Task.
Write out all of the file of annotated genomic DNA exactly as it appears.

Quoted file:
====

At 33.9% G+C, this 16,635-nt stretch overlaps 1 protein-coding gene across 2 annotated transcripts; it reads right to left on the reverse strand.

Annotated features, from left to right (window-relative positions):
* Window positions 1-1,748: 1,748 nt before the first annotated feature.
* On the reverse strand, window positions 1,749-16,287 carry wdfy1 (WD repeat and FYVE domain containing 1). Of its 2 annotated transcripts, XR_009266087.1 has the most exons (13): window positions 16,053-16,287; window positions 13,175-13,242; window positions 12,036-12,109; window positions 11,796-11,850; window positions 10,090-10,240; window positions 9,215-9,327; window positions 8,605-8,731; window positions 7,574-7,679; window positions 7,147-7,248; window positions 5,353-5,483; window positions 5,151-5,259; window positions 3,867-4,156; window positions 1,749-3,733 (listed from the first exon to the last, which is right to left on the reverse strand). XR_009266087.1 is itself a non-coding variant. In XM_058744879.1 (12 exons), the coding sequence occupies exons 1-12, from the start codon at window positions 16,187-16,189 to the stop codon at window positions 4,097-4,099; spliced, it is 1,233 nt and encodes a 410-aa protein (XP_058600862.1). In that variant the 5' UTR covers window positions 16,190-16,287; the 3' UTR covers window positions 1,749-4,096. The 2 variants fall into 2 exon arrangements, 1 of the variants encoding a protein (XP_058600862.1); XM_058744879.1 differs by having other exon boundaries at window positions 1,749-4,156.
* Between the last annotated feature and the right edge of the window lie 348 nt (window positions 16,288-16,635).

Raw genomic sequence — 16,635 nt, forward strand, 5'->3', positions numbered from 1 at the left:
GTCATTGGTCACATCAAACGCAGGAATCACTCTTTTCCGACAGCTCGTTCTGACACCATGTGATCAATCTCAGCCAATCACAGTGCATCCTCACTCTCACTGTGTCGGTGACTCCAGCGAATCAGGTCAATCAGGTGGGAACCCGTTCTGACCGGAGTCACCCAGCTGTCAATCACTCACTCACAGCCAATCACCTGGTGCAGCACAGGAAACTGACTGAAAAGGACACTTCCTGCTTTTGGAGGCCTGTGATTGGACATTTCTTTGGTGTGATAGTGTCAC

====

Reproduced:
At 33.9% G+C, this 16,635-nt stretch overlaps 1 protein-coding gene across 2 annotated transcripts; it reads right to left on the reverse strand.

Annotated features, from left to right (window-relative positions):
* Window positions 1-1,748: 1,748 nt before the first annotated feature.
* On the reverse strand, window positions 1,749-16,287 carry wdfy1 (WD repeat and FYVE domain containing 1). Of its 2 annotated transcripts, XR_009266087.1 has the most exons (13): window positions 16,053-16,287; window positions 13,175-13,242; window positions 12,036-12,109; window positions 11,796-11,850; window positions 10,090-10,240; window positions 9,215-9,327; window positions 8,605-8,731; window positions 7,574-7,679; window positions 7,147-7,248; window positions 5,353-5,483; window positions 5,151-5,259; window positions 3,867-4,156; window positions 1,749-3,733 (listed from the first exon to the last, which is right to left on the reverse strand). XR_009266087.1 is itself a non-coding variant. In XM_058744879.1 (12 exons), the coding sequence occupies exons 1-12, from the start codon at window positions 16,187-16,189 to the stop codon at window positions 4,097-4,099; spliced, it is 1,233 nt and encodes a 410-aa protein (XP_058600862.1). In that variant the 5' UTR covers window positions 16,190-16,287; the 3' UTR covers window positions 1,749-4,096. The 2 variants fall into 2 exon arrangements, 1 of the variants encoding a protein (XP_058600862.1); XM_058744879.1 differs by having other exon boundaries at window positions 1,749-4,156.
* Between the last annotated feature and the right edge of the window lie 348 nt (window positions 16,288-16,635).

Raw genomic sequence — 16,635 nt, forward strand, 5'->3', positions numbered from 1 at the left:
GTCATTGGTCACATCAAACGCAGGAATCACTCTTTTCCGACAGCTCGTTCTGACACCATGTGATCAATCTCAGCCAATCACAGTGCATCCTCACTCTCACTGTGTCGGTGACTCCAGCGAATCAGGTCAATCAGGTGGGAACCCGTTCTGACCGGAGTCACCCAGCTGTCAATCACTCACTCACAGCCAATCACCTGGTGCAGCACAGGAAACTGACTGAAAAGGACACTTCCTGCTTTTGGAGGCCTGTGATTGGACATTTCTTTGGTGTGATAGTGTCAC